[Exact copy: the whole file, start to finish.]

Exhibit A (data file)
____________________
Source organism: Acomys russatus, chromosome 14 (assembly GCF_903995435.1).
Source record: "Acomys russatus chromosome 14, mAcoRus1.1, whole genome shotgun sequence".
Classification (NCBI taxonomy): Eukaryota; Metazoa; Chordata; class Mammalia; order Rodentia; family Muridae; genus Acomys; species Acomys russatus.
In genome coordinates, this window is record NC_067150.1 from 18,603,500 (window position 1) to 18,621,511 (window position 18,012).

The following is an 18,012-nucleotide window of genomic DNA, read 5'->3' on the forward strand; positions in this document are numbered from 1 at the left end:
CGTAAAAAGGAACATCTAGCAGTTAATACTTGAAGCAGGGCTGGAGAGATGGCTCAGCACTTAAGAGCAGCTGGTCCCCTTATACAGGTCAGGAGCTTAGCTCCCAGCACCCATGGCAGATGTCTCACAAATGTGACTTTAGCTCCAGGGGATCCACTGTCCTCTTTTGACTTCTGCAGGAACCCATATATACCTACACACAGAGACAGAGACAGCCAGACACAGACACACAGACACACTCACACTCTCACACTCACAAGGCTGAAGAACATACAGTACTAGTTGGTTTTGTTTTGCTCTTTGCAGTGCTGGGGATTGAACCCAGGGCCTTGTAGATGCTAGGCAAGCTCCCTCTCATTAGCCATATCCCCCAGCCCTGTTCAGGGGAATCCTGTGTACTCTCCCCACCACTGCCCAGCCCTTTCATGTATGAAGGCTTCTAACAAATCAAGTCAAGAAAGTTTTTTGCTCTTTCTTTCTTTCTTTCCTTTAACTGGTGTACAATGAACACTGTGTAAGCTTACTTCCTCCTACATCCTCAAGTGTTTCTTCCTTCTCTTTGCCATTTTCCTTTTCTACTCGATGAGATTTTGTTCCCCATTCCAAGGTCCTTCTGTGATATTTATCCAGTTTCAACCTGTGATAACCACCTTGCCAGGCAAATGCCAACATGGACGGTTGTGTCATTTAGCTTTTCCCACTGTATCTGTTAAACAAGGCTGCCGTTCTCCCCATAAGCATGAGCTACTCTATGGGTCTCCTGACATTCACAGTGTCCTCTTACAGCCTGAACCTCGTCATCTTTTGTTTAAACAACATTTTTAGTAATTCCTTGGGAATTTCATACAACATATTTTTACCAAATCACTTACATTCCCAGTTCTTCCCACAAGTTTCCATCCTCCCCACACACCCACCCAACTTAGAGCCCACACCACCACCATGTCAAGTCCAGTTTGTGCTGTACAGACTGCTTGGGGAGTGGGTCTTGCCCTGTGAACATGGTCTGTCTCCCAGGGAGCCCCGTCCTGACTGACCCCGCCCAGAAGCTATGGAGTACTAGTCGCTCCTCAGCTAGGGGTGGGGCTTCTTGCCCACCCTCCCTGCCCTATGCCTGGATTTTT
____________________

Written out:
Source organism: Acomys russatus, chromosome 14 (assembly GCF_903995435.1).
Source record: "Acomys russatus chromosome 14, mAcoRus1.1, whole genome shotgun sequence".
Classification (NCBI taxonomy): Eukaryota; Metazoa; Chordata; class Mammalia; order Rodentia; family Muridae; genus Acomys; species Acomys russatus.
In genome coordinates, this window is record NC_067150.1 from 18,603,500 (window position 1) to 18,621,511 (window position 18,012).

The following is an 18,012-nucleotide window of genomic DNA, read 5'->3' on the forward strand; positions in this document are numbered from 1 at the left end:
CGTAAAAAGGAACATCTAGCAGTTAATACTTGAAGCAGGGCTGGAGAGATGGCTCAGCACTTAAGAGCAGCTGGTCCCCTTATACAGGTCAGGAGCTTAGCTCCCAGCACCCATGGCAGATGTCTCACAAATGTGACTTTAGCTCCAGGGGATCCACTGTCCTCTTTTGACTTCTGCAGGAACCCATATATACCTACACACAGAGACAGAGACAGCCAGACACAGACACACAGACACACTCACACTCTCACACTCACAAGGCTGAAGAACATACAGTACTAGTTGGTTTTGTTTTGCTCTTTGCAGTGCTGGGGATTGAACCCAGGGCCTTGTAGATGCTAGGCAAGCTCCCTCTCATTAGCCATATCCCCCAGCCCTGTTCAGGGGAATCCTGTGTACTCTCCCCACCACTGCCCAGCCCTTTCATGTATGAAGGCTTCTAACAAATCAAGTCAAGAAAGTTTTTTGCTCTTTCTTTCTTTCTTTCCTTTAACTGGTGTACAATGAACACTGTGTAAGCTTACTTCCTCCTACATCCTCAAGTGTTTCTTCCTTCTCTTTGCCATTTTCCTTTTCTACTCGATGAGATTTTGTTCCCCATTCCAAGGTCCTTCTGTGATATTTATCCAGTTTCAACCTGTGATAACCACCTTGCCAGGCAAATGCCAACATGGACGGTTGTGTCATTTAGCTTTTCCCACTGTATCTGTTAAACAAGGCTGCCGTTCTCCCCATAAGCATGAGCTACTCTATGGGTCTCCTGACATTCACAGTGTCCTCTTACAGCCTGAACCTCGTCATCTTTTGTTTAAACAACATTTTTAGTAATTCCTTGGGAATTTCATACAACATATTTTTACCAAATCACTTACATTCCCAGTTCTTCCCACAAGTTTCCATCCTCCCCACACACCCACCCAACTTAGAGCCCACACCACCACCATGTCAAGTCCAGTTTGTGCTGTACAGACTGCTTGGGGAGTGGGTCTTGCCCTGTGAACATGGTCTGTCTCCCAGGGAGCCCCGTCCTGACTGACCCCGCCCAGAAGCTATGGAGTACTAGTCGCTCCTCAGCTAGGGGTGGGGCTTCTTGCCCACCCTCCCTGCCCTATGCCTGGATTTTT